Maintaining an irrigation system is, unfortunately, not a build it and leave it proposition. Inevitably, a shovel slices through a line or a surprise freeze bursts a pipe. More importantly, a garden changes over time. For instance, a drip line under a tree needs to be expanded as the tree grows or maybe that group of natives you planted has matured and no longer needs irrigation.

“All is change” as Heraclitus once said. And I’m sure that because of his philosophy of impermanence, Heraclitus carefully separated and organized his drip irrigation parts.

Saturday Tweets: Our Insect Friends, Miso Soup and What Your Library Should Look Like

Pet Peeve: Texting at the Gym

texting-in-the-gym

The older I get the more time I seem to have to spend at the gym fixing dumb sports injuries. With that age also comes a crankiness about rude smartphone habits. Lately I’ve found my exercise routine lengthened by having to wait for people just sitting on equipment and texting. I know that this is a “first world problem” and I’ll acknowledge that I’ve probably been guilty of searching for just the right podcast episode between sets. But the gym should be for exercise not sending out texts.

Smartphone use on the gym floor has become an epidemic at my local YMCA. Once the New Years resolution crowd thins out in a month or so it won’t be so bad, but right now you have to wait a long time for some benches and machines due to texting millennials. The solution is simple. If you’ve just got to send that text, please step off the equipment momentarily! And maybe, just maybe, all that texting is distracting you from what you’re supposed to be doing at the gym?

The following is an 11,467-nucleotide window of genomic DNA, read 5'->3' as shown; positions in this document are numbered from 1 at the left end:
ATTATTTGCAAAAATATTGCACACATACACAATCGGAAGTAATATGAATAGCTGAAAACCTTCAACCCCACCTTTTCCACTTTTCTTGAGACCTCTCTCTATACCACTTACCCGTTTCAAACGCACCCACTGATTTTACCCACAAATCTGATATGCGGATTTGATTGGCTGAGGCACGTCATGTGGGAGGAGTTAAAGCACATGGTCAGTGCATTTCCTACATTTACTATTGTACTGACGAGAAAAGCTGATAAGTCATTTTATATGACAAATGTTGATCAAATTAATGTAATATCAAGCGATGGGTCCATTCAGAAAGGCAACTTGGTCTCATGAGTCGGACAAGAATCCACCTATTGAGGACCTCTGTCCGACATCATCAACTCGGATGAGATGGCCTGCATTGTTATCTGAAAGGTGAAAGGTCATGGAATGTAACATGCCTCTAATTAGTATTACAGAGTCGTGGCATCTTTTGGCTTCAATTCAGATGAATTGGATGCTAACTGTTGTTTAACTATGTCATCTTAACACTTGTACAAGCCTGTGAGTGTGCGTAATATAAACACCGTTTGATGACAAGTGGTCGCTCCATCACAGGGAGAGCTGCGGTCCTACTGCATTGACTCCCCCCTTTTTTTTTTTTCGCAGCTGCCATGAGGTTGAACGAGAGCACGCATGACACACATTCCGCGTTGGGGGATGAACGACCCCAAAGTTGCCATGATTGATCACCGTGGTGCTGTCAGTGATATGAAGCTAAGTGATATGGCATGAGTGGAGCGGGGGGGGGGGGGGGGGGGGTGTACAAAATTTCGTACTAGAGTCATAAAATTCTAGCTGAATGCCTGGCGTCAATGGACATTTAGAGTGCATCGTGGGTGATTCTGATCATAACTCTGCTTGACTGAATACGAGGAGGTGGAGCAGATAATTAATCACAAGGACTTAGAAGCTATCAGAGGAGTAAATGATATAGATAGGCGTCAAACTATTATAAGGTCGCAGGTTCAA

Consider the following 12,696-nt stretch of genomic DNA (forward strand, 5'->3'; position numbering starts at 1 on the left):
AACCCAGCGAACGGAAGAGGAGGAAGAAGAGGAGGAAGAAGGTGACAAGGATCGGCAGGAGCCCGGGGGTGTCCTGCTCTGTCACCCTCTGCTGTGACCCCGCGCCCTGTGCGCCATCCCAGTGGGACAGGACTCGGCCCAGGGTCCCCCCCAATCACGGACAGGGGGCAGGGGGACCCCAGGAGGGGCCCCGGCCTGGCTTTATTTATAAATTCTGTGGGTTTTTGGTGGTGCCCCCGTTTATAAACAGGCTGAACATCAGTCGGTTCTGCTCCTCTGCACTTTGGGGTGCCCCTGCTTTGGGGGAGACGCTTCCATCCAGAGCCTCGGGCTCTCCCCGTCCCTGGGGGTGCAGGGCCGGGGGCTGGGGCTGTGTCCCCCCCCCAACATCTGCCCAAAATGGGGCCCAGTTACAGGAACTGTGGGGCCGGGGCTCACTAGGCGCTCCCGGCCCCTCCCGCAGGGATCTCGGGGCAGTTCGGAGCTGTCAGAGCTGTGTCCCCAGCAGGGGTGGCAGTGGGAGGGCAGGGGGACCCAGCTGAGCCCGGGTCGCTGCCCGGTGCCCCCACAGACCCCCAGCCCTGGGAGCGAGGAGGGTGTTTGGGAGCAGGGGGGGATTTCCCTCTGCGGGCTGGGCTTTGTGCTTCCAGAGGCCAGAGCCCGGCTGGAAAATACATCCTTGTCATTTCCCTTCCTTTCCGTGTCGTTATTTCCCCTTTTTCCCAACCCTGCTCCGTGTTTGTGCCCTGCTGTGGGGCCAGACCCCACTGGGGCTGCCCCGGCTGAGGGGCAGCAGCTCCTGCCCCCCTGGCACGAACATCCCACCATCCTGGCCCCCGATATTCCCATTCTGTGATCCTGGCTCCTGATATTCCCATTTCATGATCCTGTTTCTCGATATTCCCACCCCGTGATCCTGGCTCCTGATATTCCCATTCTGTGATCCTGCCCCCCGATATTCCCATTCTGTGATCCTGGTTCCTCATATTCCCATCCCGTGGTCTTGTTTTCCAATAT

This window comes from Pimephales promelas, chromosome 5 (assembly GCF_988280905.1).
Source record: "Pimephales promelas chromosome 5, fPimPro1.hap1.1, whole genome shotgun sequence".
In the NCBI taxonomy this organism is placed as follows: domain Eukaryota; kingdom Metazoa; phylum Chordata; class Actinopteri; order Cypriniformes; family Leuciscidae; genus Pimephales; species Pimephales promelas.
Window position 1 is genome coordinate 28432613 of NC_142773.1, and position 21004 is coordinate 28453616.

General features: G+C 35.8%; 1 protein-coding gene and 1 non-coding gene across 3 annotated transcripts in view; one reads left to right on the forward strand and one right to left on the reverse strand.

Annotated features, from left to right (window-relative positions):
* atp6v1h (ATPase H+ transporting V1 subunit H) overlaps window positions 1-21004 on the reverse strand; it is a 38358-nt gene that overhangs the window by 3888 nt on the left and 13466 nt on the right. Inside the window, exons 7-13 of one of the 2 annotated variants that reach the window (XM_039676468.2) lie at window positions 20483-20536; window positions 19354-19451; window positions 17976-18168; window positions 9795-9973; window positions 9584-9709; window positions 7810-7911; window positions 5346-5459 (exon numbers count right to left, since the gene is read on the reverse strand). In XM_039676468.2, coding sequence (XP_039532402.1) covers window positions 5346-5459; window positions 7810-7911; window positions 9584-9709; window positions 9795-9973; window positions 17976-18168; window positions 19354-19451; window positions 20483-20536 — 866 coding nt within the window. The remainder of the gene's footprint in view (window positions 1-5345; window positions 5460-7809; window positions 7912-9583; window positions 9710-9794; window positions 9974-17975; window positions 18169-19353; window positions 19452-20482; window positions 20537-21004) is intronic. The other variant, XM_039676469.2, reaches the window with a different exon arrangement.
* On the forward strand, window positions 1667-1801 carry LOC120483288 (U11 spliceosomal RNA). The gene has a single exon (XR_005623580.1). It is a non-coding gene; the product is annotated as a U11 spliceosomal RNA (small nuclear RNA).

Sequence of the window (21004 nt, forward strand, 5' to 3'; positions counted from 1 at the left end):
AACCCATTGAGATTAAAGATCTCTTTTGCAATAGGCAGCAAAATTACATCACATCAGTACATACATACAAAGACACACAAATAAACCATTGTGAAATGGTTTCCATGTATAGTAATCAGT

I like my new smartphone and find it useful. But perhaps we all need to agree that in certain spaces and settings we all need to go into airplane mode. My short list of those settings includes sacred spaces, gyms, classrooms, lectures and at meals. And let’s not even get into driving–that should be obvious.

So how do we come to a consensus on phone etiquette? Since blocking or jamming cellphones is pretty much off the table, the only solution may be to “gamify” good behavior. Imagine an app that rewards you for not checking your phone while you’re at the gym. At the end of the month you get a small discount or prize. But that might not be enough. Here’s how the Russian military “gamifies” smartphone etiquette: